A Marriage Revealed on the Paintball Field

The Battlefield of the Paintball Republic

We suit up in camouflage flak jackets, protective face masks and gloves and then, after a thorough briefing, we’re each handed a weapon:  a shotgun about the size of a .22 gauge hunting rifle outfitted with a large hopper. Finally, we are handed the ammunition and we dump it into the hoppers by the hand-full. Dozens up on dozens of marble-sized pellets.

Chock-full of the cornstarch-and-food colouring.

That’s right. It’s Family Feud, the Paintball Edition.

Round One has parents facing off against kids. My husband starts strategizing before we’re even out the door.

“This is what we’ll do,” he says.

He is speaking too loudly, I think, but I keep my mouth shut. If the kids are listening, it won’t matter. They won’t achieve any stratetic advanatage because I haven’t heard a word he’s said. I am too busy formulating my own plan, a strategy that will take advantage of my small stature, agility and – granted I am forty-five years old – relative speed.

My skills lay in stealth and laying low. He stands up tall, firing often, willing to take the shots.

When the referee blows the horn, my husband takes off sharply to the right, and runs straight out of bounds. I dive into the tall grass and slither into enemy territory. The moment I pop up to get my bearings, I am stunned by a vibration against the side of my face, then the powdery taste of cornstarch seeping through my mouth-piece. My sharp-eyed older daughter has pinged me right in the facemask. Not two minutes later, my husband tags her from three-hundred feet outside the perimeter.

“Hey!” she yells. “You can’t do that!” The referee agrees and the kids emerge victorious.

We switch up the teams for Round Two: Attack-and-Defend. My younger daughter and I take up positions in a small plywood shack called The Mansion. She scrambles up top to the lookout position, while I tuck in downstairs beside an open back window.  Suddenly, I hear shots coming from behind me – the front door is wide-open leaving me vulnerable. I dive behind  a broken piece of plywood. On my way down, I see the red bandana marking my husband’s arm. I quickly roll sideways, take aim and hit him with my first shot.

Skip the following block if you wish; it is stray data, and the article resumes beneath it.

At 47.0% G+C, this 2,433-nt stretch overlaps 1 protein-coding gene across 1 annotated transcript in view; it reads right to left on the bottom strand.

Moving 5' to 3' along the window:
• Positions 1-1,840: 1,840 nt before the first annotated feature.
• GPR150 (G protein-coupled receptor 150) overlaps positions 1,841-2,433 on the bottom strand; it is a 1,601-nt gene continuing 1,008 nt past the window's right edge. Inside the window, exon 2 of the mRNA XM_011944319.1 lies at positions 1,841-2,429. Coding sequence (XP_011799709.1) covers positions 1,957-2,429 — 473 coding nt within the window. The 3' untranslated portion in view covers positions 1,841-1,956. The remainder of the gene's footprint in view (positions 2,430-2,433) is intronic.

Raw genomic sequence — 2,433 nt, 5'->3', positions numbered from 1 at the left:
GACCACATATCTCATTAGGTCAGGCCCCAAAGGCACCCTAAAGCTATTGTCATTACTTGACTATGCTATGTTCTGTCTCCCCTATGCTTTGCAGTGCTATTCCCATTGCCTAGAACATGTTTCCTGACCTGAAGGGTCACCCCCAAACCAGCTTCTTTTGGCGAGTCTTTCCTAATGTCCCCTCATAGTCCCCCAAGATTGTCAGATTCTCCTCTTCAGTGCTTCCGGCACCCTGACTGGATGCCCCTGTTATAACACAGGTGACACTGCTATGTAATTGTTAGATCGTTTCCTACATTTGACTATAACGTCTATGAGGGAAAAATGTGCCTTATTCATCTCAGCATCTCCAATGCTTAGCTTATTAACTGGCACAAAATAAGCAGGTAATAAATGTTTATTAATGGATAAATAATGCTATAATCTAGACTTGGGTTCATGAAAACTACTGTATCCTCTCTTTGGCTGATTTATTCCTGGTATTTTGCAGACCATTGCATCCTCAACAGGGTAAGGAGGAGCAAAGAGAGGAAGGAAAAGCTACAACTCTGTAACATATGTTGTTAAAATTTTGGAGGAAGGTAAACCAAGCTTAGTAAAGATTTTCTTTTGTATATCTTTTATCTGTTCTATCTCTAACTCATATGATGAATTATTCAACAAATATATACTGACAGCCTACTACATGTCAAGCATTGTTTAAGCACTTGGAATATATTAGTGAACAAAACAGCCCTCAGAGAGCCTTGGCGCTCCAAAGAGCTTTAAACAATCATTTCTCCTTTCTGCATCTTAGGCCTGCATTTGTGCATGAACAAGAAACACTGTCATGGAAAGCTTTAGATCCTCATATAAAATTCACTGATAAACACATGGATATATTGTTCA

“You should have just run and touched the house,” the ref tells him later. But no, the object of the game, from my husband’s point of view, is to tag me, even if it means taking his team down with him.

When we switch positions, I don’t fire a single shot. Focussing only on reaching the house unscathed, I drag myself across field and swamp, to a position of safety behind the ref tower. I can hear the flurry of paintball fire and then a voice yelling “mercy!” Dropping my gun, I sprint the last 10 feet, and shout “house!” as I slam my hand on the wall. The air horn blares.

“It’s just like our marriage,” my husband observes. “Neither of us listens to the other and then we both go off and do our own thing.”

“Yeah, but we’re happy,” I say.  He nods and laughs.

“Indeed we are,” he says. “Paint-spattered and happy.”

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